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RISK POOLING: Combining the uncertainty of individuals into a calculable risk for large groups. For example, you may or may not contract the flu this year. However, if you're thrown in with 99,999 other people, then health-care types who spend their lives measuring the odds of an illness, can predict that 1 percent of the group, or 1,000 people, will get the flu. The uncertainty is that they probably don't know which 1,000 people, they only know the number afflicted. This little bit of information is what makes risk pooling possible. If the cost is $50 per illness, then an insurance company can insure your 100,000-member group against flu if they collect $50,000 ($50 x 1,000 sick people), or 50 cents per person. By agreeing to pay the cost of each sick person in exchange for the 50 cent payments, the insurance company has effectively pooled the risk of the group.

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INTERNATIONAL ECONOMICS: A branch of economics that studies economic interactions among different countries, including foreign trade (exports and imports), foreign exchange (trading currency), balance of payments, and balance of trade. While much of the interaction among countries is largely an extension of basic economic principles, complications do arise because nations are distinct political entities, with different laws and cultures, and with little or no overall governmental oversight. The guiding principle in the study of international economics is comparative advantage, which indicates that every country, no matter their level of development, can find something that it can produce cheaper than another country. The study of interational economics focusses on two related areas -- international trade and international finance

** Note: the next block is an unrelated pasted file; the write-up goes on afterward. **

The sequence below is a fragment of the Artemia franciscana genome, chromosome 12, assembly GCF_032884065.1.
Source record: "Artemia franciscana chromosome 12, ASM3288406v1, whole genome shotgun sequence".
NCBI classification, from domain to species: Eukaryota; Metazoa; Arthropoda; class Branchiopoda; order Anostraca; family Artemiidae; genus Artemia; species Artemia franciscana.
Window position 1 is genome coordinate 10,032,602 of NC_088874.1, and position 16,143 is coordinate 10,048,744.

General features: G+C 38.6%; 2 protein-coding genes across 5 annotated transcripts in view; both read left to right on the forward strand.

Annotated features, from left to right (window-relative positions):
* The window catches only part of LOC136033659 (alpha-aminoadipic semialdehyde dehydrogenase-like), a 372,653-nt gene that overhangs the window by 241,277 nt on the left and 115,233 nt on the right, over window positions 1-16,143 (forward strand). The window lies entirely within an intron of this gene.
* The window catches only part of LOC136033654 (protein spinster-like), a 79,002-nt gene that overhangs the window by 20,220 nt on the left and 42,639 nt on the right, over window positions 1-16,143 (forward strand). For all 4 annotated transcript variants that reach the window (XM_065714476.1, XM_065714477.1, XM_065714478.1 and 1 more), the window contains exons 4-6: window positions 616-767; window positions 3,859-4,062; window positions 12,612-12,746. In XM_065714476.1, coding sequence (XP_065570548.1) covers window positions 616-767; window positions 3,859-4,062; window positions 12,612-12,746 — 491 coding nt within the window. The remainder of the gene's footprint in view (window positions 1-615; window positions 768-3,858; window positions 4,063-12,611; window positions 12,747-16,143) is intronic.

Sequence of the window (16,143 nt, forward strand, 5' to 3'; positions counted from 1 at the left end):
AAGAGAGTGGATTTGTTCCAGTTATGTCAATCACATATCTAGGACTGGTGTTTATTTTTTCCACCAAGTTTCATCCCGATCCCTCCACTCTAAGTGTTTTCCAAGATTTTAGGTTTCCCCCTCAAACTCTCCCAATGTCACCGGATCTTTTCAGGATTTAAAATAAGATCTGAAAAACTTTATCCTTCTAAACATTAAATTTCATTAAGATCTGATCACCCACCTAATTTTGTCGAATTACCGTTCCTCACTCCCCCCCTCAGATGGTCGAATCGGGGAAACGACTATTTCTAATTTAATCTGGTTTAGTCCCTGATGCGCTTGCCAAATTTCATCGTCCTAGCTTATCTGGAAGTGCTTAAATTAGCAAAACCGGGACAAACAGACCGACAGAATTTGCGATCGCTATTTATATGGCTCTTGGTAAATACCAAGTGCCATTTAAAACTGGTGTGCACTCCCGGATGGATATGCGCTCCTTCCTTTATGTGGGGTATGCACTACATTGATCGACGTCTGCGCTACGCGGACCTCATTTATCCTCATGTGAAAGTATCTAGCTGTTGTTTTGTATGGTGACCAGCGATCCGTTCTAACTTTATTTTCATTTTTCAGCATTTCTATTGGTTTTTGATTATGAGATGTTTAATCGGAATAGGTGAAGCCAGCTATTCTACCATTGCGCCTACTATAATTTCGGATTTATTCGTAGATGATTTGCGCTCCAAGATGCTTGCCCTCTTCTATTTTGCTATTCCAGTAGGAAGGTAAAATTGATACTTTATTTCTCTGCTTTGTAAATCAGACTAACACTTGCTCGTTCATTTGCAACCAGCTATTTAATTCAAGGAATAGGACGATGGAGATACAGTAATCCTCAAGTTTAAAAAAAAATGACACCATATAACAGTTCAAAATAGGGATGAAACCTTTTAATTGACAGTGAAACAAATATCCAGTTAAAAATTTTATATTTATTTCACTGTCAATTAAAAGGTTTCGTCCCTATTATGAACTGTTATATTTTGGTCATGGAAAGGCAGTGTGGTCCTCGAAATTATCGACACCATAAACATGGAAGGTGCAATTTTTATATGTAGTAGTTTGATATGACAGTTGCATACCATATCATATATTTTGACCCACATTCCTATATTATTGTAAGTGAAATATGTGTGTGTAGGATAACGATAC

See also | international trade | international finance | balance of trade | balance of payments | comparative advantage | foreign | domestic |


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INTERNATIONAL ECONOMICS, AmosWEB GLOSS*arama, http://www.AmosWEB.com, AmosWEB LLC, 2000-2024. [Accessed: May 21, 2024].


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SLOPE, LONG-RUN AGGREGATE SUPPLY CURVE

The long-run aggregate supply (LRAS) curve is a vertical line with an infinite slope, reflecting the independent relation between the price level and aggregate real production. A higher price level is associated with the same real production as a lower price level. This is the real production generated when resources are fully employed, that is, full-employment production.

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Today, you are likely to spend a great deal of time browsing through a long list of dot com websites wanting to buy either blue cotton balls or a genuine down-filled pillow. Be on the lookout for gnomes hiding in cypress trees.
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Helping spur the U.S. industrial revolution, Thomas Edison patented nearly 1300 inventions, 300 of which came out of his Menlo Park "invention factory" during a four-year period.
"Carpe diem! Rejoice while you are alive; enjoy the day; live life to the fullest; make the most of what you have. It is later than you think."

-- Horace, Ancient Roman poet

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